Landlords will be able to begin eviction proceedings against tenants, but they cannot be removed from the property until the end of the restrictions.

But the Bill allows for landlords to evict tenants if they plan to live in or sell the property because of “financial hardship”, or because of substantial rent arrears – described as being at least six months of rent.

However, eviction because of rent arrears must be cleared by a court or tribunal before it can be actioned.

The First-tier Tribunal – the primary body dealing with disputes over land and property in Scotland – would also have to find that a landlord was suffering financial hardship that the sale of the property was intended to ease.

Criminal and anti-social behaviour would also not be covered by eviction protections in the Bill.

Holyrood’s Local Government, Housing and Planning Committee will take evidence from interested parties and hear from Tenants’ Rights Minister Patrick Harvie on Tuesday morning.

Speaking after the introduction of the Bill, the minister said: “The cost-of-living crisis is an emergency situation demanding an emergency response.

“Even as energy, food bills and other day-to-day basics become more expensive, today’s legislation freezing rents and protecting tenants from eviction will give tenants stability in their homes and confidence about their housing costs.

“People who rent their homes are more likely to live in poverty or be on low incomes than homeowners.

“As such they are particularly exposed to rising prices, and it is imperative that we bring in support for them urgently.

“We know that many landlords have been doing what they can to protect their tenants, but some tenants are being hit with large rent increases that are hard to justify.

“This legislation aims to protect all tenants from substantial increases, balancing the protections that are urgently needed for tenants with safeguards for those landlords who may also be impacted by the cost crisis.”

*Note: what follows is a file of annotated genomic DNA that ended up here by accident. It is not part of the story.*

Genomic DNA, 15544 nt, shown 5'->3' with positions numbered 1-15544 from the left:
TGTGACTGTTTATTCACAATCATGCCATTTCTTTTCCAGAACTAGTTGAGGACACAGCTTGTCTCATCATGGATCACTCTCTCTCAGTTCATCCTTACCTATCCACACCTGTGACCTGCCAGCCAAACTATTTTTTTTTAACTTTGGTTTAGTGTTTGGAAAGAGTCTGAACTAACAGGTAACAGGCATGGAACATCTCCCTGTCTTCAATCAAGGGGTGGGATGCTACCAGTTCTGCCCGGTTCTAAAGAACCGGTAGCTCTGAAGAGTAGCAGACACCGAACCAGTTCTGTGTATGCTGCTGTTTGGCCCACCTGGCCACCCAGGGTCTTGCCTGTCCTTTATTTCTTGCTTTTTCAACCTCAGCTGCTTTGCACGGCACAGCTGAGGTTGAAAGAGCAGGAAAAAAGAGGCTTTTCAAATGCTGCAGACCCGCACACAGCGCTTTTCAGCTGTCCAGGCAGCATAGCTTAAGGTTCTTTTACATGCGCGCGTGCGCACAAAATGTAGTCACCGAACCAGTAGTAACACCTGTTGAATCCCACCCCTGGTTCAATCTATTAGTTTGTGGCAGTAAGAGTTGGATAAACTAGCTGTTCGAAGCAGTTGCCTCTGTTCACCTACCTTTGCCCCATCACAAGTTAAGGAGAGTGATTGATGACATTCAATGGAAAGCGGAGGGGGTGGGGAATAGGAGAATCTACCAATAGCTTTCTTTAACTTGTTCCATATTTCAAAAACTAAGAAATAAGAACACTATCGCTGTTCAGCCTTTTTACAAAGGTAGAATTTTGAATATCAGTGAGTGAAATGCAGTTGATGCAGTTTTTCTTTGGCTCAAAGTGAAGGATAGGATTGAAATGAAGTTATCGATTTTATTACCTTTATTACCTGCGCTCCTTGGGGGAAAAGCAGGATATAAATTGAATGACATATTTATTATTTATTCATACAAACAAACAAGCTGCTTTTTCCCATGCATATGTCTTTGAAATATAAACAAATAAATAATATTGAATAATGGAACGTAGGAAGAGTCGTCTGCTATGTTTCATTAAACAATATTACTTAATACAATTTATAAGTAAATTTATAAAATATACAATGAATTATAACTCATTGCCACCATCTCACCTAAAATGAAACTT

Ahead of the Bill being introduced, the Scottish Federation of Housing Associations (SFHA) said the freeze could mean their members would stop building affordable new homes, adding that the proposals have “serious, unintended consequences”.

The federation, which will be among those appearing before the committee on Tuesday, has also written to the First Minister urging her to reconsider the move.

Work by the SFHA suggests that seven of its members, who have not been named, estimate they would collectively lose more than £100 million over the next 30 years.

SFHA chief executive Sally Thomas said: “We understand and share the intention to help people who are facing real poverty and desperate situations as a result of the cost-of-living crisis.

“Our members see first-hand the seriousness of the situation and are doing everything they can to support their tenants.

“However, the Scottish Government’s rent freeze proposals have serious, unintended consequences which must be considered.

“Housing associations are not-for-profit, charitable organisations whose rents are consistently around half the level charged in the private sector, without any government interventions.

“Housing associations are required by law to set social rents in consultation with tenants, providing them with certainty about their rents as part of a tenancy that is theirs for life.

“As a consequence of the power to set their own rents being removed, our members will find it difficult to consult with tenants as usual and cannot plan their vital work for next year.

“This removes power from tenants and reduces their say in their rents and services, effectively sidelining them from the process.”